Nephrotic Syndrome

BBC Nephrotic Syndrome


HISTORY. Patients may report no illness before the onset of symptoms; others have a history of systemic multisystem disease, such as lupus erythematosus, diabetes mellitus, amyloidosis, or multiple myeloma or have a history of an insect sting or venomous animal bite. Symptoms usually appear insidiously and may include lethargy, depression, and weight gain. The patient may describe gastrointestinal (GI) symptoms of nausea, anorexia, and diarrhea. Initially, patients report periorbital edema in the morning and abdominal or extremity edema in the evening.

PHYSICAL EXAMINATION. In the early stages, inspect the patient's appearance for periorbital edema, ascites, and peripheral edema. In later stages, inspect the patient for massive generalized edema of the scrotum, labia, and abdomen. Pitting edema is usually present in dependent areas. The patient's skin appears extremely pale and fragile. You may note areas of skin erosion and breakdown. Often, urine output is decreased from normal and may appear characteristically dark, frothy, or opalescent. Some patients have hematuria as well. Patients with severe ascites may be in acute respiratory distress, with an increase in respiratory rate and effort. When you auscultate the patient's lungs, you may hear adventitious breath sounds, such as crackles, or the breath sounds may be distant because of a pleural effusion. When you auscultate the patient's blood pressure, you may find orthostatic changes.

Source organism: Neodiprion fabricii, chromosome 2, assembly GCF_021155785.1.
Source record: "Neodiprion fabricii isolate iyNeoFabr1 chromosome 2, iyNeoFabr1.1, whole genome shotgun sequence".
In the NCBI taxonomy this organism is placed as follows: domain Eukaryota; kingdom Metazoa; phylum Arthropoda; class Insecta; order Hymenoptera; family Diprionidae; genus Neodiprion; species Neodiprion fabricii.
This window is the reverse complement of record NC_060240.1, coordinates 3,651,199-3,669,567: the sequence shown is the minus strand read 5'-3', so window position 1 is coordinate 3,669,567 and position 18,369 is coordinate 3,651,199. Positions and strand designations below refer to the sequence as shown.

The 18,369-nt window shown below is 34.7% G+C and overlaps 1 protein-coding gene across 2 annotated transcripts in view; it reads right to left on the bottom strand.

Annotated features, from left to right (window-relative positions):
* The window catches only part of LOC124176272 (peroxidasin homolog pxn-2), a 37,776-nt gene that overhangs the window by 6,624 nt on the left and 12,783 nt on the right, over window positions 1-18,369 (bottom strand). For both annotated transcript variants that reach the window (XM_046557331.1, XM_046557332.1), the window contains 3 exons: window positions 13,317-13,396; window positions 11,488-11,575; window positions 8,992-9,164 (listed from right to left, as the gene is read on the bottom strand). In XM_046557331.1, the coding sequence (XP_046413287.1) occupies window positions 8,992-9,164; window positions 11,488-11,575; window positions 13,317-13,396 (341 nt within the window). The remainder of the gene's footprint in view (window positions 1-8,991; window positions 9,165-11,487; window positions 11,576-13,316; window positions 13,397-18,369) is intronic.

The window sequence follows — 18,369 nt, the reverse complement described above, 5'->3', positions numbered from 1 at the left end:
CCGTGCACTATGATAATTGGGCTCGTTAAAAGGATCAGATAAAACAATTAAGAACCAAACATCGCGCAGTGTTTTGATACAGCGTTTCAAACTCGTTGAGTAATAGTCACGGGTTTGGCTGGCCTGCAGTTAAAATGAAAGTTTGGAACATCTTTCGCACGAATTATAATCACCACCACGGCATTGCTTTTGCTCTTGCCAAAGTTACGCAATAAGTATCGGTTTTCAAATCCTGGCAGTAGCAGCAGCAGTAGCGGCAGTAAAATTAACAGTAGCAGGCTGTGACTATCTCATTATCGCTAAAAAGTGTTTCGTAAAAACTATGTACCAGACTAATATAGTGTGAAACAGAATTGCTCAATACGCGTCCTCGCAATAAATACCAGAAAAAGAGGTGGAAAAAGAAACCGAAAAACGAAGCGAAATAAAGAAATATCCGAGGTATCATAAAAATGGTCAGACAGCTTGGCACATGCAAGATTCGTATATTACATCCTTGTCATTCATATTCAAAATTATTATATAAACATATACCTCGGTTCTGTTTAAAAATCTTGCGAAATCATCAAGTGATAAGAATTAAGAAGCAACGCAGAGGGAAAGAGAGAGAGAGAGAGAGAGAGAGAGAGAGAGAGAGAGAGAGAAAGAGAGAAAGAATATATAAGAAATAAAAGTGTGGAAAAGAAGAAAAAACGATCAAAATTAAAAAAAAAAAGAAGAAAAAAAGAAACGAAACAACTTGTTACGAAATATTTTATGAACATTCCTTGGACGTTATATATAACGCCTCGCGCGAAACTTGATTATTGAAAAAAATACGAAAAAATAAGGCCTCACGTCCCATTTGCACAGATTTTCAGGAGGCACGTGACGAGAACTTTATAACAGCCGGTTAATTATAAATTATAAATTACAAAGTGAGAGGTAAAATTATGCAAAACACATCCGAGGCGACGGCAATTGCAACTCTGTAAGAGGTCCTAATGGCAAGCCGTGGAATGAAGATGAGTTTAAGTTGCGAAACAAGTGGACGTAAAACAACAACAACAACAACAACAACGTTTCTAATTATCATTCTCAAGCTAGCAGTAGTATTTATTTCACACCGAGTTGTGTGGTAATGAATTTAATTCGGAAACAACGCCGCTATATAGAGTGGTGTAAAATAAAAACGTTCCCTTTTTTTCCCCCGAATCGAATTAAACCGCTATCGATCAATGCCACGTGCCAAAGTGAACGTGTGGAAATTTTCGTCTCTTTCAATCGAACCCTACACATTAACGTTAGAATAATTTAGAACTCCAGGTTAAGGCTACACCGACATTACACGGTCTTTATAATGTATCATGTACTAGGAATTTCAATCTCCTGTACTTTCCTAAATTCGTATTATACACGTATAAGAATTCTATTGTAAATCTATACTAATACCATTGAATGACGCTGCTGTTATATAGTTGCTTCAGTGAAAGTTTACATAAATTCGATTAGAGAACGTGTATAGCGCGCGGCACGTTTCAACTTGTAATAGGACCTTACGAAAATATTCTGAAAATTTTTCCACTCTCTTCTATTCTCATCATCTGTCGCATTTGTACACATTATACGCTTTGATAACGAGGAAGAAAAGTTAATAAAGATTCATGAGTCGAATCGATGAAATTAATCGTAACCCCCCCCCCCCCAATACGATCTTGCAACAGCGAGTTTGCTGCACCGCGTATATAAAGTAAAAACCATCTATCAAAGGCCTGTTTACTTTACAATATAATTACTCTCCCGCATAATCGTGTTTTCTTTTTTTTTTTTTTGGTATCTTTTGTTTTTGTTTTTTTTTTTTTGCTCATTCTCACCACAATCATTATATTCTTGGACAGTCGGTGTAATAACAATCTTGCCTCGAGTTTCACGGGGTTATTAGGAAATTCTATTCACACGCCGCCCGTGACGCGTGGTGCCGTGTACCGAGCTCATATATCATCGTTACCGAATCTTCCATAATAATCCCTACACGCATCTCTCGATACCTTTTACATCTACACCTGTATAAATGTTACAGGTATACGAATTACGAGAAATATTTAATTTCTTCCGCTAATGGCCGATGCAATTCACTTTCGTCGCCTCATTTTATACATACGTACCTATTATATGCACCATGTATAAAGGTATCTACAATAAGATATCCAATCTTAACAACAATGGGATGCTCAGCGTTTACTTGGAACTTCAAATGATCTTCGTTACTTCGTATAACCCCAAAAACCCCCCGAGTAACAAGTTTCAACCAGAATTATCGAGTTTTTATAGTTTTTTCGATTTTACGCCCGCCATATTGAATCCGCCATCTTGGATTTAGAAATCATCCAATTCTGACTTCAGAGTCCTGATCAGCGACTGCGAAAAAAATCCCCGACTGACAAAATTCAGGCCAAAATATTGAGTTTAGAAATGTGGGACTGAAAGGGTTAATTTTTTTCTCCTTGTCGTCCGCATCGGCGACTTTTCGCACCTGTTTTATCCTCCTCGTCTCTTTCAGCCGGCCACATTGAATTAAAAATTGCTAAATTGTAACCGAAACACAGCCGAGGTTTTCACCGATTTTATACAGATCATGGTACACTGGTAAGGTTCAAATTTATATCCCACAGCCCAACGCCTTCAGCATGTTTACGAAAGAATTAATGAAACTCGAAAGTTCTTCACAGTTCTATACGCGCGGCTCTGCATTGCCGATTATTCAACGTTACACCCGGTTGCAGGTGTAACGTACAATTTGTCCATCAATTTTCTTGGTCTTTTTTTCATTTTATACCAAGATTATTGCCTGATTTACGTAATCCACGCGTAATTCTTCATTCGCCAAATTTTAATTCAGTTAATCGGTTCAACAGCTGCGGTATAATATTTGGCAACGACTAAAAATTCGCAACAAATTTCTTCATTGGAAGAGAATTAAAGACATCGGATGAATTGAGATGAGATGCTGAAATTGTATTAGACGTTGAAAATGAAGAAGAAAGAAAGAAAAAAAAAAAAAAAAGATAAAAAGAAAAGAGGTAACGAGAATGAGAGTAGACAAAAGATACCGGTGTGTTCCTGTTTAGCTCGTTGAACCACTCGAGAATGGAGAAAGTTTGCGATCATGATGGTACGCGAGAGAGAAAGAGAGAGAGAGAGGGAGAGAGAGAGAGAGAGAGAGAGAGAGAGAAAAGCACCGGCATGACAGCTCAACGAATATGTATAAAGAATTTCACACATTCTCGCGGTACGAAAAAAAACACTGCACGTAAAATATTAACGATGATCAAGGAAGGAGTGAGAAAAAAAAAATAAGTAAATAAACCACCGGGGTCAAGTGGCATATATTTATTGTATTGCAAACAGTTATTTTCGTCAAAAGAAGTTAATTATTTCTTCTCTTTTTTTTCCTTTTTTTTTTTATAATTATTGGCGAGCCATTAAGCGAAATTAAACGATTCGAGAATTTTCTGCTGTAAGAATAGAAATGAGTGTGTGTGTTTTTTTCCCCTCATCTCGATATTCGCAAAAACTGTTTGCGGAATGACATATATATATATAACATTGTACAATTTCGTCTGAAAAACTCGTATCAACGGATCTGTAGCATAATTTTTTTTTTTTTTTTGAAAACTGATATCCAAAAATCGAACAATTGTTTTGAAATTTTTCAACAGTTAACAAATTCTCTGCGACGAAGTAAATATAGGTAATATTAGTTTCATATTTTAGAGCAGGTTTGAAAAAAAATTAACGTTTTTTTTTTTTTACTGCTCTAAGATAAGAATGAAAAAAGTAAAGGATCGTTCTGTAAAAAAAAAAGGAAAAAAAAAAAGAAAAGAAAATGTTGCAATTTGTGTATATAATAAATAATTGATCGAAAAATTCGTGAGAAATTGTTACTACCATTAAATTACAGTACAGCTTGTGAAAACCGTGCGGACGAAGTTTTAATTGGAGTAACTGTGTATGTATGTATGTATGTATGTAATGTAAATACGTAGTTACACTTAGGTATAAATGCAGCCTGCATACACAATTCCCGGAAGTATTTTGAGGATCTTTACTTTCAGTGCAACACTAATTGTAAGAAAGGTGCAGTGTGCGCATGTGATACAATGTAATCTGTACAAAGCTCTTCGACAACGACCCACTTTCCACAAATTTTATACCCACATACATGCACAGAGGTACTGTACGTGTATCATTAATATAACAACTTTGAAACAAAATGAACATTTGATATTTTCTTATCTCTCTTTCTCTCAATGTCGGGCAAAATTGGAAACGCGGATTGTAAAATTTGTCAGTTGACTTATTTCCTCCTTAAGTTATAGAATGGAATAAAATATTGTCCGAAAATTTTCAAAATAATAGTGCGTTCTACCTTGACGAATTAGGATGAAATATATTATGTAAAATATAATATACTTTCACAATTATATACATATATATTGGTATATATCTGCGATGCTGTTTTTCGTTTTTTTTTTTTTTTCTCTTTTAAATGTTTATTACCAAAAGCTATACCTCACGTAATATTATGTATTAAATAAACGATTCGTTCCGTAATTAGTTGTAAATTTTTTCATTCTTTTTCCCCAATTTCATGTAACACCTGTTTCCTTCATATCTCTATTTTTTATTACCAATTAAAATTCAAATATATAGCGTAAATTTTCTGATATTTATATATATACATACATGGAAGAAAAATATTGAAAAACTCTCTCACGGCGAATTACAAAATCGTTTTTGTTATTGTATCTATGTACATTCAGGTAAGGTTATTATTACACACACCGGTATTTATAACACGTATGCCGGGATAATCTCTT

During the acute phases of the illness, assess the patient's fluid status by ongoing monitoring of the patient's weight, fluid intake and output, and degree of pitting edema. Measure the patient's abdominal girth daily and record changes. Monitor for signs of complications, particularly throm-boembolic complications such as renal vein thrombosis (sudden flank pain, a tender costoverte-bral angle, macroscopic hematuria, and decreased urine output) and extremity arterial occlusion (decreased distal pulses, blanched and cold extremities, delayed capillary refill).

PSYCHOSOCIAL. Patients and family members may express fear or display signs of anxiety related to changes in the patient's appearance. The uncertain prognosis and the possibility of lifestyle changes add to their stress. Because of the insidious onset of symptoms, parents and significant others often verbalize guilt over not seeking medical attention sooner.

Diagnostic Highlights


Normal Result

Abnormality with Condition



Minimal red blood cells;

Increased proteinuria

Protein is lost in urine caused

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